The Espantos are one of those teams that you can't overlook while talking about Mexican wrestling history, however they are an undeservedly often forgotten team by modern Mexican fans and historians, and practically a team of unknowns to English speaking fans.
The Espantos are one of the first "gimmicked trios" to ever be in the world, and they were really popular even though they didn't skyrocket the popularity of six-men tag matches like "Los Misioneros de la Muerte" (Signo, Texano and Negro Navarro). However, Los Misioneros can be compared to Los Espanto in many ways. Both teams always were rudos, but they had such incredible charisma that they could sell out arenas full of fans that would cheer for them: "Los Sustos" or "Los Tinacos", as they were known among the fans (even though those names were given to them by a writer of the sports newspaper La Afición).
The first Espanto, José Eusebio Vázquez Bernal was born in 1933, the second Espanto, Fernando Cisneros Carrillo was born on August 25, 1932, and the younger Espanto, Miguel Vázquez Bernal was born in 1942, all of them in the "Lagunero" city of Torreón, Coahuila. Looking by their last names (Hispanic people have two surnames), can be seen that they all aren't really brothers, only two of them are. So their case can be seen like the one of "Los Hermanos Shadow", Blue Demon and Black Shadow, though the Espanto relationship was much stronger than the one of the Shadows was. Espanto II isn't a legitimate brother of the other two Espantos, but since childhood, Eusebio and Fernando were like brothers.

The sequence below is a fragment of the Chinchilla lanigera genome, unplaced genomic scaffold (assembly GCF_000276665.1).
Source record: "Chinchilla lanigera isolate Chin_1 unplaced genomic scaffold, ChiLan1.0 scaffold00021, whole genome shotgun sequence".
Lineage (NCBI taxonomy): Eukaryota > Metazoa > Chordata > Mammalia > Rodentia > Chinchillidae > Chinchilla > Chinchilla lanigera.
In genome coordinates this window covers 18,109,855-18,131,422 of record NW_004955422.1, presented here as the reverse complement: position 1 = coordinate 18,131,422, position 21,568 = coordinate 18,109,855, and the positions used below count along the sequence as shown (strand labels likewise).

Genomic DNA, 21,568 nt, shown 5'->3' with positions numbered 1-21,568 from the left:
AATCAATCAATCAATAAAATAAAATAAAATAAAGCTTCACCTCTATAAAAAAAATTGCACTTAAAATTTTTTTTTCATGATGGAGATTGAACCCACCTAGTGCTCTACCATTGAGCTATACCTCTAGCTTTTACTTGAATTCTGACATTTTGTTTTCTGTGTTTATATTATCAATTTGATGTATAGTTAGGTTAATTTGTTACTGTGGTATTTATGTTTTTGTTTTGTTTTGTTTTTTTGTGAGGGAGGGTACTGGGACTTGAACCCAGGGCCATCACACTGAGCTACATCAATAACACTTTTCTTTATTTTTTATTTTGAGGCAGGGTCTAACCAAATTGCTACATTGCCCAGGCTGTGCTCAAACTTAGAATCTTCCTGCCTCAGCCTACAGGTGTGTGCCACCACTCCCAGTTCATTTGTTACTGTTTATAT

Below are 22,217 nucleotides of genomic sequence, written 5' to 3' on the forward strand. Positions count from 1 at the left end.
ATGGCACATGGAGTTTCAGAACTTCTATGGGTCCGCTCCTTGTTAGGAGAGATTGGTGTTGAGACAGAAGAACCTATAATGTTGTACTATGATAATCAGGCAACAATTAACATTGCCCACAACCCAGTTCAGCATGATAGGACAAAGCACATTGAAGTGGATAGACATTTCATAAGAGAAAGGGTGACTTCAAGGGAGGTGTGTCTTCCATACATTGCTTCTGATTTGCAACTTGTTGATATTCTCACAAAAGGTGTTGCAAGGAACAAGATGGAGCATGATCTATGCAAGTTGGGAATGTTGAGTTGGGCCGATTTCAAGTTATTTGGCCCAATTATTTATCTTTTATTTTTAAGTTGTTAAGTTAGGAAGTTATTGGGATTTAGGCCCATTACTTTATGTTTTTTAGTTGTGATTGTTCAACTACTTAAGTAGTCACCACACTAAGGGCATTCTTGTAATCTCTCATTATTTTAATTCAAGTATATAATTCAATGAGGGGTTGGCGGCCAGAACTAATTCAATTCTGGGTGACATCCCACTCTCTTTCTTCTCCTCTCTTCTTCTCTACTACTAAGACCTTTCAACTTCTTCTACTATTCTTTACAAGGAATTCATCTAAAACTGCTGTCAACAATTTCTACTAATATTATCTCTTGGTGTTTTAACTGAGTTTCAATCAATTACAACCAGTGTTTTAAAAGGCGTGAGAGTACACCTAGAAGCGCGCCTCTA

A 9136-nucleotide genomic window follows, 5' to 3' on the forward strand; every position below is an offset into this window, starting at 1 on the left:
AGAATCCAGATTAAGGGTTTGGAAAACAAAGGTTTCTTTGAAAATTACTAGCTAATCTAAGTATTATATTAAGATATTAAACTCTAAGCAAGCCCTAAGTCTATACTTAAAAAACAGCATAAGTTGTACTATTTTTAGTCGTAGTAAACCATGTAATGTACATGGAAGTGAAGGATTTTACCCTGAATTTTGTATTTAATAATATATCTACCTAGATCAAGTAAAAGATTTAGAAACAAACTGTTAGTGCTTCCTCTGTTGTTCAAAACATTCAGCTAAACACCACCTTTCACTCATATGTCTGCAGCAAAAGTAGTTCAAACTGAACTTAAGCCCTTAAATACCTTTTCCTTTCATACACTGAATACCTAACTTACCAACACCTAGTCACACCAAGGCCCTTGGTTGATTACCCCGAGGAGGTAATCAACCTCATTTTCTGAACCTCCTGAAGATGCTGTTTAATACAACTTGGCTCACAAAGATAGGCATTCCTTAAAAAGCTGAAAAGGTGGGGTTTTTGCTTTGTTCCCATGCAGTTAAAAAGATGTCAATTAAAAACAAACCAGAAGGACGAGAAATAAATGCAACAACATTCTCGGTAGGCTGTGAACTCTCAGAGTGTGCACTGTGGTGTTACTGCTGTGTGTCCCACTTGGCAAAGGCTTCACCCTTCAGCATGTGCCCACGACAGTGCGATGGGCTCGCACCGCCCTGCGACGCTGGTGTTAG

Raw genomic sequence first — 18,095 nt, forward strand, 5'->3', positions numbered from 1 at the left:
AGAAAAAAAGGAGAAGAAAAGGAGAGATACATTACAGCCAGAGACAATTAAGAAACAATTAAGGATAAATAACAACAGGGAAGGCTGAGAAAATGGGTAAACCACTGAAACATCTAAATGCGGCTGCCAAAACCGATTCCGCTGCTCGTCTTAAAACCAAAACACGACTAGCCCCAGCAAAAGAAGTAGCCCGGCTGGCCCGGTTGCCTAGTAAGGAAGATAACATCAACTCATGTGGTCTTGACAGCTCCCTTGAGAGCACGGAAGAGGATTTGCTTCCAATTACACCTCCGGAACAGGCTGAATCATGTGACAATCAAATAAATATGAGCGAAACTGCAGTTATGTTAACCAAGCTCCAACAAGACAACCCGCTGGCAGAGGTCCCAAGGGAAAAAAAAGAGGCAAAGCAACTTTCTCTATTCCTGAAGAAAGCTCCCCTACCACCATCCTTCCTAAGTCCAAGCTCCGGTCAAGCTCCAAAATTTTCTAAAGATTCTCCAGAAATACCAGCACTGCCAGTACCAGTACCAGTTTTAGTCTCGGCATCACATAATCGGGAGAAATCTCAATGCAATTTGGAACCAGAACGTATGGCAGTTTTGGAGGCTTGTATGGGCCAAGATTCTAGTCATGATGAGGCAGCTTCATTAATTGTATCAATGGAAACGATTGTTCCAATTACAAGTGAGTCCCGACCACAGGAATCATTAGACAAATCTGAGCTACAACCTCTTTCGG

Their friendship was born the second year of primary school at the Escuela México (Mexico School) in Torreón. They became best friends and as a kids game they decided to become "brothers"... without even thinking that at one point in life that would become half-true. But even Espanto II's parents, Edgardo Cisneros Díaz and Isabel Carrillo Iñiguez saw Eusebio as one more of their kids - that's how strong the friendship was.
Some time later, after two years of not seeing each other, Eusebio and Fernando met again while doing amateur boxing, discipline in which Fernando had a great performance in the Golden Gloves tournament. After that, both turned out to become professional wrestlers but each one his own way, as before being the famous Espantos, both had to paid their dues.